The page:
ISSN: 1705-6411
Volume 4, Number 3 (October 2007)
Author: Geert Lovink and Mackenzie (Ken) Wark

This conversation appeared on the Doubt  website on April 18, 2007: (link no longer active 2019). is an experimental online space for critical writing and creative research in the form of a wiki (link no longer active 2019). The above discussion also appears at:; and

More than an obituary: The following is the text of an E-mail exchange between Ken Wark and Geert Lovink held during the week after Jean Baudrillard passed away.

Ken Wark: You ask: what is radical sadness? That is an excellent question, and Jean poses it to us, so it’s a good place to start. I have certainly felt a sadness since I heard Jean had died, but it is not yet a radical sadness. Maybe if I work on it I can radicalize it. With Jean dead, an era seems to end. I have lost, not exactly a “father” but a crazy adopted uncle. He showed me what to do when you were no longer a militant. That theory should be “radical” or not at all. How not to be a bureaucrat of thought.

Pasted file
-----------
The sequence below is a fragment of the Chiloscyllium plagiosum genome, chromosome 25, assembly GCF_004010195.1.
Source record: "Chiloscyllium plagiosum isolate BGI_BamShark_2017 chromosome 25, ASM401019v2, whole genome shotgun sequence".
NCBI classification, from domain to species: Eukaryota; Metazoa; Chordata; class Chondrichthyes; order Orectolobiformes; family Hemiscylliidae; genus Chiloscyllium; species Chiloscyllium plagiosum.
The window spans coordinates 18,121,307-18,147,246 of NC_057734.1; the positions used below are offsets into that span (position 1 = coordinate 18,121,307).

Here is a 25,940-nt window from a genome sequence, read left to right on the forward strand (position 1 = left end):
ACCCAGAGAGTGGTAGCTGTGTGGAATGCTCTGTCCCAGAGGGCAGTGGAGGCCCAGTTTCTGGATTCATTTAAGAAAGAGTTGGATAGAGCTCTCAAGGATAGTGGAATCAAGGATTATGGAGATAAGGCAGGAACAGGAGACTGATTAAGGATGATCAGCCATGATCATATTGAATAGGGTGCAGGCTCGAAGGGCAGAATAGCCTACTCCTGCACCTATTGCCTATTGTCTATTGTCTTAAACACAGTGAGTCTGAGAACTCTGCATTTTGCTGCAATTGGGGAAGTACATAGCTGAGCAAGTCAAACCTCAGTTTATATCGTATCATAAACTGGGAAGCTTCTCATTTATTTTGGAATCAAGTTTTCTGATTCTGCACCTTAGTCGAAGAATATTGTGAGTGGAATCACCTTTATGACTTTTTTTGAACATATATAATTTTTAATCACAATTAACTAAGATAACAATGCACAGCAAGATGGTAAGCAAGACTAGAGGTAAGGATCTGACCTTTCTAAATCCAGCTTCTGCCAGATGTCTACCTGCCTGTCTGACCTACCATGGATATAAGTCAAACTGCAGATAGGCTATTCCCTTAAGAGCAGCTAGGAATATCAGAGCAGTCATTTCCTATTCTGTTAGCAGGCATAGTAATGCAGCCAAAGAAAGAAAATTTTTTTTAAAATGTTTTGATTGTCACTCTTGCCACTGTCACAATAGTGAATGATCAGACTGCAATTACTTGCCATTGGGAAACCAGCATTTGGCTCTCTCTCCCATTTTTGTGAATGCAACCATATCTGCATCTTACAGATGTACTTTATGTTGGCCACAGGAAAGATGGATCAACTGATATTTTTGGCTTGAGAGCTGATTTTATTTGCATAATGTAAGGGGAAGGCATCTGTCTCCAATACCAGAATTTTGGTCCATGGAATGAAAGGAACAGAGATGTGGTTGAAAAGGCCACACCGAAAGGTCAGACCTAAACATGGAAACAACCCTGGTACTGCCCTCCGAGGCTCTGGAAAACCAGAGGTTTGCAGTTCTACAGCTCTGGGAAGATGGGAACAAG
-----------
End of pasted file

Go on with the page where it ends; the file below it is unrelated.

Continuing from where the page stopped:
But radical sadness? That is another thing. Perhaps it begins with the claim that disappointment is not personal. It is the world that has let us down. And we have the right not to just give in and accept “reality”. Hurling oneself against that world in the name of another one may be futile, but one does not just accept one’s sorry lot. There are other paths.

The path Jean himself took is not necessarily the one to follow. It’s a Nietzschean thing. “My followers are not my followers.” But he opens up a whole family of tactics. But perhaps it begins and ends with affect. It is the real itself that failed us.

Geert Lovink: Maybe I am searching for an alternative style, to avoid the official obituaries that focus on his all-too-obvious career highlights and post-correct opinions such as The Gulf War Did Not Take Place. What happens when one of your teachers that most influences your thinking dies? In my life Baudrillard, is one of three sources of inspiration that I encountered simultaneously in 1983 and that have stayed with me ever since (the other two are Virilio and Theweleit).